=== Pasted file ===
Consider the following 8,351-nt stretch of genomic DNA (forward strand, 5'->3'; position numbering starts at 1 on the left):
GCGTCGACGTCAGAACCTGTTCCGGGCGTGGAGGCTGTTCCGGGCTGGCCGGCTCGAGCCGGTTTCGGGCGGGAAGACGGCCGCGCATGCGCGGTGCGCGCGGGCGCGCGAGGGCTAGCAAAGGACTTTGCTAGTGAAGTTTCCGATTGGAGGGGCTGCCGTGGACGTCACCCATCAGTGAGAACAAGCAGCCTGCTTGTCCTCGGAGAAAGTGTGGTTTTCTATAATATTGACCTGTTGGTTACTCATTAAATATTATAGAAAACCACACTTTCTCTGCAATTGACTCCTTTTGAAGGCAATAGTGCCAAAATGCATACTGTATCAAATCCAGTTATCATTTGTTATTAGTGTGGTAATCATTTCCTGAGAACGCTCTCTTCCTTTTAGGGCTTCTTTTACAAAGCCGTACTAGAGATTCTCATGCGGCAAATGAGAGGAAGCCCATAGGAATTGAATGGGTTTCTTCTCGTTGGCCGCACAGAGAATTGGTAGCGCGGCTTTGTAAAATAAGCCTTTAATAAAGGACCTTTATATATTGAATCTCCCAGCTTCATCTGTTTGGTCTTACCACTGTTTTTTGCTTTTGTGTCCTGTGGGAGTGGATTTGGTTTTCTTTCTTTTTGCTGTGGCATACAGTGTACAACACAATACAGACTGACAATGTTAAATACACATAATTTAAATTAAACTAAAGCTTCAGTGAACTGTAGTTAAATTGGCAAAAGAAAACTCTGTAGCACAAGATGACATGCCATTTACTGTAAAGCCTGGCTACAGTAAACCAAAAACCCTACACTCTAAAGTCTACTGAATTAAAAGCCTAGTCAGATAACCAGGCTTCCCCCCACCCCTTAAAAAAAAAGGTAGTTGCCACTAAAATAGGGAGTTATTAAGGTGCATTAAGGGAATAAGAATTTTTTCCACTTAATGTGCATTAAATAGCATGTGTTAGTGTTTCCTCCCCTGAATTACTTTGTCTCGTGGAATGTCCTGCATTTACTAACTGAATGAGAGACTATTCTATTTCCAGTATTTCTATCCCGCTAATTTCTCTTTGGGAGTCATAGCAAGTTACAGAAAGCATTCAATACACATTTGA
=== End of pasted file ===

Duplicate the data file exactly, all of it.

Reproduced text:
Consider the following 8,351-nt stretch of genomic DNA (forward strand, 5'->3'; position numbering starts at 1 on the left):
GCGTCGACGTCAGAACCTGTTCCGGGCGTGGAGGCTGTTCCGGGCTGGCCGGCTCGAGCCGGTTTCGGGCGGGAAGACGGCCGCGCATGCGCGGTGCGCGCGGGCGCGCGAGGGCTAGCAAAGGACTTTGCTAGTGAAGTTTCCGATTGGAGGGGCTGCCGTGGACGTCACCCATCAGTGAGAACAAGCAGCCTGCTTGTCCTCGGAGAAAGTGTGGTTTTCTATAATATTGACCTGTTGGTTACTCATTAAATATTATAGAAAACCACACTTTCTCTGCAATTGACTCCTTTTGAAGGCAATAGTGCCAAAATGCATACTGTATCAAATCCAGTTATCATTTGTTATTAGTGTGGTAATCATTTCCTGAGAACGCTCTCTTCCTTTTAGGGCTTCTTTTACAAAGCCGTACTAGAGATTCTCATGCGGCAAATGAGAGGAAGCCCATAGGAATTGAATGGGTTTCTTCTCGTTGGCCGCACAGAGAATTGGTAGCGCGGCTTTGTAAAATAAGCCTTTAATAAAGGACCTTTATATATTGAATCTCCCAGCTTCATCTGTTTGGTCTTACCACTGTTTTTTGCTTTTGTGTCCTGTGGGAGTGGATTTGGTTTTCTTTCTTTTTGCTGTGGCATACAGTGTACAACACAATACAGACTGACAATGTTAAATACACATAATTTAAATTAAACTAAAGCTTCAGTGAACTGTAGTTAAATTGGCAAAAGAAAACTCTGTAGCACAAGATGACATGCCATTTACTGTAAAGCCTGGCTACAGTAAACCAAAAACCCTACACTCTAAAGTCTACTGAATTAAAAGCCTAGTCAGATAACCAGGCTTCCCCCCACCCCTTAAAAAAAAAGGTAGTTGCCACTAAAATAGGGAGTTATTAAGGTGCATTAAGGGAATAAGAATTTTTTCCACTTAATGTGCATTAAATAGCATGTGTTAGTGTTTCCTCCCCTGAATTACTTTGTCTCGTGGAATGTCCTGCATTTACTAACTGAATGAGAGACTATTCTATTTCCAGTATTTCTATCCCGCTAATTTCTCTTTGGGAGTCATAGCAAGTTACAGAAAGCATTCAATACACATTTGA